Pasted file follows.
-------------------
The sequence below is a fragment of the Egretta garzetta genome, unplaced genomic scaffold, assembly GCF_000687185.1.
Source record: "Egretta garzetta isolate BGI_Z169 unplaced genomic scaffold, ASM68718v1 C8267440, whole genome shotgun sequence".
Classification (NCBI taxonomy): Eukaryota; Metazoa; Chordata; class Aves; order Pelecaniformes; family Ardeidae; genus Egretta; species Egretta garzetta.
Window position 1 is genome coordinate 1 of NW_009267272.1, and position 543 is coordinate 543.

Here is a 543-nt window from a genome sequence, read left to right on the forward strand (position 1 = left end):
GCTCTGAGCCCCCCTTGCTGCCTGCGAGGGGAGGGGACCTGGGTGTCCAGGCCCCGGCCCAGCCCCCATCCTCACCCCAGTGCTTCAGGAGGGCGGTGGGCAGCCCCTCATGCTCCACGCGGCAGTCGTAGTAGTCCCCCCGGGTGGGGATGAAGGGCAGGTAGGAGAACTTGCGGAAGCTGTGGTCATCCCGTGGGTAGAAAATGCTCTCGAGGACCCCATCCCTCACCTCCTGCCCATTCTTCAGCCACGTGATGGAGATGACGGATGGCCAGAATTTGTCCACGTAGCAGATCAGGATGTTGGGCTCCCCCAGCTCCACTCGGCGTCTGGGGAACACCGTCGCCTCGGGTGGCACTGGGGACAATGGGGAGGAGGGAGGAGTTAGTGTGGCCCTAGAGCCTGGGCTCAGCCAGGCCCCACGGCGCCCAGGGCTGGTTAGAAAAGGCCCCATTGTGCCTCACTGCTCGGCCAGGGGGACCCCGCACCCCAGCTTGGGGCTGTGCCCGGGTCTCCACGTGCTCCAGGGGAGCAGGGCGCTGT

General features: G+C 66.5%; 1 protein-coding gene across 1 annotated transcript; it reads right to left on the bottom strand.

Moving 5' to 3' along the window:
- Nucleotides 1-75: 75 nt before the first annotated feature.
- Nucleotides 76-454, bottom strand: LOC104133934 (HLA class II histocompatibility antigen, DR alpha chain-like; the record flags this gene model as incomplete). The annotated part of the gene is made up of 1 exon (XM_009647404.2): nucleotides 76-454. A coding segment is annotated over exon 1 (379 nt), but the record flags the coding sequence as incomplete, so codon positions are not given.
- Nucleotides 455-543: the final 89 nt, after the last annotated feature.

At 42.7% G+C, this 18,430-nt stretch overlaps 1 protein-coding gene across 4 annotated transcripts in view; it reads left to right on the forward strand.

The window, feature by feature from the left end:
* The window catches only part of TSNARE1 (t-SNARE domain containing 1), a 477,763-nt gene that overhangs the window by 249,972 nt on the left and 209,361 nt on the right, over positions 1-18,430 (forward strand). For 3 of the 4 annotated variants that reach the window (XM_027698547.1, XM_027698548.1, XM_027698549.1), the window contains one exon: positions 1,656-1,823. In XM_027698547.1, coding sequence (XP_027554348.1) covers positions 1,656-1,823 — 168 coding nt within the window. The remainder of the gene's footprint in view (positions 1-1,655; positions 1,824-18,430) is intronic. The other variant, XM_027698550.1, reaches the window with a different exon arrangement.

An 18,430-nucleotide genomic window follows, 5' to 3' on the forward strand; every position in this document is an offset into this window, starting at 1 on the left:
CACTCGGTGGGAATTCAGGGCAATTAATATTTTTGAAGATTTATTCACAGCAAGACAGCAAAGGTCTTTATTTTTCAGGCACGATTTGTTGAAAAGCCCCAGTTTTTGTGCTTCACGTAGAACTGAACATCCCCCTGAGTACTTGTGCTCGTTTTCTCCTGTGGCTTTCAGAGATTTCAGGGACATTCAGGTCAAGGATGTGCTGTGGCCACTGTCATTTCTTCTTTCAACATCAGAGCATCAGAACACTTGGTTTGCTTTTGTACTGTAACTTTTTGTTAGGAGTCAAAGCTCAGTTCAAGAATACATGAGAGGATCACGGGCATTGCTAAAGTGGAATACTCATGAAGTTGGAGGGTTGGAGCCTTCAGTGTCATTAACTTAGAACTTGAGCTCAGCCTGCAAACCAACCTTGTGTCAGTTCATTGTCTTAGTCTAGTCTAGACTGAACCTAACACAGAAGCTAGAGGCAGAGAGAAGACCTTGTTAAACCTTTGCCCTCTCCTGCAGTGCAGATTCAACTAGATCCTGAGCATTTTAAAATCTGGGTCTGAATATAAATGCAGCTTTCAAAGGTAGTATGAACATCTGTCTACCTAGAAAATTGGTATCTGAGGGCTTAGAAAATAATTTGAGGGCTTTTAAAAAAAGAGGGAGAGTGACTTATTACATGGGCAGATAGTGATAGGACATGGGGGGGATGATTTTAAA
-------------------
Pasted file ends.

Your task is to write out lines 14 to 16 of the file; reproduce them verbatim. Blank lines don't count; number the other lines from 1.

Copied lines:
* The window catches only part of TSNARE1 (t-SNARE domain containing 1), a 477,763-nt gene that overhangs the window by 249,972 nt on the left and 209,361 nt on the right, over positions 1-18,430 (forward strand). For 3 of the 4 annotated variants that reach the window (XM_027698547.1, XM_027698548.1, XM_027698549.1), the window contains one exon: positions 1,656-1,823. In XM_027698547.1, coding sequence (XP_027554348.1) covers positions 1,656-1,823 — 168 coding nt within the window. The remainder of the gene's footprint in view (positions 1-1,655; positions 1,824-18,430) is intronic. The other variant, XM_027698550.1, reaches the window with a different exon arrangement.

An 18,430-nucleotide genomic window follows, 5' to 3' on the forward strand; every position in this document is an offset into this window, starting at 1 on the left:
CACTCGGTGGGAATTCAGGGCAATTAATATTTTTGAAGATTTATTCACAGCAAGACAGCAAAGGTCTTTATTTTTCAGGCACGATTTGTTGAAAAGCCCCAGTTTTTGTGCTTCACGTAGAACTGAACATCCCCCTGAGTACTTGTGCTCGTTTTCTCCTGTGGCTTTCAGAGATTTCAGGGACATTCAGGTCAAGGATGTGCTGTGGCCACTGTCATTTCTTCTTTCAACATCAGAGCATCAGAACACTTGGTTTGCTTTTGTACTGTAACTTTTTGTTAGGAGTCAAAGCTCAGTTCAAGAATACATGAGAGGATCACGGGCATTGCTAAAGTGGAATACTCATGAAGTTGGAGGGTTGGAGCCTTCAGTGTCATTAACTTAGAACTTGAGCTCAGCCTGCAAACCAACCTTGTGTCAGTTCATTGTCTTAGTCTAGTCTAGACTGAACCTAACACAGAAGCTAGAGGCAGAGAGAAGACCTTGTTAAACCTTTGCCCTCTCCTGCAGTGCAGATTCAACTAGATCCTGAGCATTTTAAAATCTGGGTCTGAATATAAATGCAGCTTTCAAAGGTAGTATGAACATCTGTCTACCTAGAAAATTGGTATCTGAGGGCTTAGAAAATAATTTGAGGGCTTTTAAAAAAAGAGGGAGAGTGACTTATTACATGGGCAGATAGTGATAGGACATGGGGGGGATGATTTTAAA